September 7, 2005
States Sue Over Energy Efficiency of Appliances
NEW YORK -- A coalition of 15 states led by New York Attorney General Eliot Spitzer sued the U.S. Energy Department on Wednesday, accusing the agency of failing to set efficiency standards for household appliances that would save enormous amounts of energy.
The states and the city of New York said the DOE violated Congressional mandates to adopt stronger energy-saving standards within deadlines stated by law for 22 appliances.
"As oil and gas prices hit record levels and the impacts of global warming become more apparent, it is profoundly disappointing that the federal government has failed to adopt these crucial energy saving standards," Spitzer said.
DOE spokeswoman Christina Kielich declined immediate comment.
Spitzer and Peter Lehner, head of the attorney general's environmental bureau, said that updating efficiency standards for appliances such as refrigerators, air conditioners and ovens could reduce U.S. electricity use by the equivalent of 3 percent to 12 percent over 25 years, based on 2002 usage, and the equivalent of the power generated by 13 to 42 power plants.
Eighteen years ago, Congress passed laws requiring higher efficiency for household appliances and charged the DOE with setting standards and, over time, raising them.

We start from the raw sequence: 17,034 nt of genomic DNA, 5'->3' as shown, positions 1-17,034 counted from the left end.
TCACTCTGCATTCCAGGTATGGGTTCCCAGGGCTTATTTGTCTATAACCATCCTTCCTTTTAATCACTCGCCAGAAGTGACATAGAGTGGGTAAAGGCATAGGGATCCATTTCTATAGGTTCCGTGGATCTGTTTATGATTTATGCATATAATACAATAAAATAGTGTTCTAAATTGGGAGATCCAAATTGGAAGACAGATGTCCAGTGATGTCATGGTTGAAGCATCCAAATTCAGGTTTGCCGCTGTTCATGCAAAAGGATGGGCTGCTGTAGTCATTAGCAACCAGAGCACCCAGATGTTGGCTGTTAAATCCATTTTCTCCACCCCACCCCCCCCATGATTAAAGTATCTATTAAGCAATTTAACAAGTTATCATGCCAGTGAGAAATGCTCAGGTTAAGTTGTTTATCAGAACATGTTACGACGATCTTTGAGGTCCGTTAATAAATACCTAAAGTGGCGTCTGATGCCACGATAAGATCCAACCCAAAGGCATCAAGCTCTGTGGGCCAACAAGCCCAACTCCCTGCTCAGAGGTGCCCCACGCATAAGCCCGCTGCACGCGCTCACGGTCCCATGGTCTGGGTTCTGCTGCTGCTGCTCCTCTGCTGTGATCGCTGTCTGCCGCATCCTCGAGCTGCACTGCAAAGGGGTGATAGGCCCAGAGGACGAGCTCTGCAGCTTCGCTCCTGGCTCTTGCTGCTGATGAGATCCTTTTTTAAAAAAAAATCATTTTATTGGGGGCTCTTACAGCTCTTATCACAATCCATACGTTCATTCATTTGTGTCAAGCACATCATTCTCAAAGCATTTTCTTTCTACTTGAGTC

The states argued that the DOE has not complied with that mandate and is from six to 13 years behind schedule, depending upon the type of appliance.
In July, the coalition told U.S. Energy Secretary Samuel Bodman in a letter that DOE must agree to meet a timetable for setting efficiency standards, and warned that it would sue the agency if it refused to make such a commitment.
Spitzer said the suit was filed on Wednesday after giving DOE 60 days to respond. The suit seeks an injunction that would force the agency to enact these standards, he said.
California, Connecticut, Illinois, Iowa, Maine, Massachusetts, New Hampshire, New Jersey, New Mexico, North Carolina, Pennsylvania, Rhode Island, Vermont, Wisconsin and the City of New York joined the suit.